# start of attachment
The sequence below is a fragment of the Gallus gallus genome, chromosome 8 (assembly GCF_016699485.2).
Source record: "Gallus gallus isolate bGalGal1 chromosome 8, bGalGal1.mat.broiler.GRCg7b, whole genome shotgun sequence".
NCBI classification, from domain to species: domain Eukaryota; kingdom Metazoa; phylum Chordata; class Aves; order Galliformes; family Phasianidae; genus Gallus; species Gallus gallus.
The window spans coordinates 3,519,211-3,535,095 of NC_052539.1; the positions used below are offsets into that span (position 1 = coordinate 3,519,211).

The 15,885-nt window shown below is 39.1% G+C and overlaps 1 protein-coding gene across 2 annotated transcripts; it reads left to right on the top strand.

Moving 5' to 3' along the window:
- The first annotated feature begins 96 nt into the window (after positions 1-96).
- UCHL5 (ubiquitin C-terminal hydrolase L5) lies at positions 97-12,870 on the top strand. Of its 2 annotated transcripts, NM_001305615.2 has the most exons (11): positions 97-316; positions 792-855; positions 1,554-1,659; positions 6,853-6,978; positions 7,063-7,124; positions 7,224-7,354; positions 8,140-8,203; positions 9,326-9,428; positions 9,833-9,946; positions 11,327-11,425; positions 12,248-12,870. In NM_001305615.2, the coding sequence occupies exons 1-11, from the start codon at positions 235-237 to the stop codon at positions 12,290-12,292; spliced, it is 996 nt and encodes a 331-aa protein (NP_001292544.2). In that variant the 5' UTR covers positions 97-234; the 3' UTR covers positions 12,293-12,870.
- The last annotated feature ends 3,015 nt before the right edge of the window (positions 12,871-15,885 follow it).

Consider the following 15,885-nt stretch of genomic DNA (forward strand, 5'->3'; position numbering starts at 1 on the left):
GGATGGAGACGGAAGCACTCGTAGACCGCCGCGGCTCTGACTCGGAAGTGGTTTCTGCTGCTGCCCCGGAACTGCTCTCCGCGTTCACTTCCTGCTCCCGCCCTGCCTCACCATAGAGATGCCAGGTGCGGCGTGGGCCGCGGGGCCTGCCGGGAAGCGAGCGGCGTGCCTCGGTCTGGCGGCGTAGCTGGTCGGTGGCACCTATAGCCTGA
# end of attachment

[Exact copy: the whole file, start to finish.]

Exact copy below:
The sequence below is a fragment of the Gallus gallus genome, chromosome 8 (assembly GCF_016699485.2).
Source record: "Gallus gallus isolate bGalGal1 chromosome 8, bGalGal1.mat.broiler.GRCg7b, whole genome shotgun sequence".
NCBI classification, from domain to species: domain Eukaryota; kingdom Metazoa; phylum Chordata; class Aves; order Galliformes; family Phasianidae; genus Gallus; species Gallus gallus.
The window spans coordinates 3,519,211-3,535,095 of NC_052539.1; the positions used below are offsets into that span (position 1 = coordinate 3,519,211).

The 15,885-nt window shown below is 39.1% G+C and overlaps 1 protein-coding gene across 2 annotated transcripts; it reads left to right on the top strand.

Moving 5' to 3' along the window:
- The first annotated feature begins 96 nt into the window (after positions 1-96).
- UCHL5 (ubiquitin C-terminal hydrolase L5) lies at positions 97-12,870 on the top strand. Of its 2 annotated transcripts, NM_001305615.2 has the most exons (11): positions 97-316; positions 792-855; positions 1,554-1,659; positions 6,853-6,978; positions 7,063-7,124; positions 7,224-7,354; positions 8,140-8,203; positions 9,326-9,428; positions 9,833-9,946; positions 11,327-11,425; positions 12,248-12,870. In NM_001305615.2, the coding sequence occupies exons 1-11, from the start codon at positions 235-237 to the stop codon at positions 12,290-12,292; spliced, it is 996 nt and encodes a 331-aa protein (NP_001292544.2). In that variant the 5' UTR covers positions 97-234; the 3' UTR covers positions 12,293-12,870.
- The last annotated feature ends 3,015 nt before the right edge of the window (positions 12,871-15,885 follow it).

Consider the following 15,885-nt stretch of genomic DNA (forward strand, 5'->3'; position numbering starts at 1 on the left):
GGATGGAGACGGAAGCACTCGTAGACCGCCGCGGCTCTGACTCGGAAGTGGTTTCTGCTGCTGCCCCGGAACTGCTCTCCGCGTTCACTTCCTGCTCCCGCCCTGCCTCACCATAGAGATGCCAGGTGCGGCGTGGGCCGCGGGGCCTGCCGGGAAGCGAGCGGCGTGCCTCGGTCTGGCGGCGTAGCTGGTCGGTGGCACCTATAGCCTGA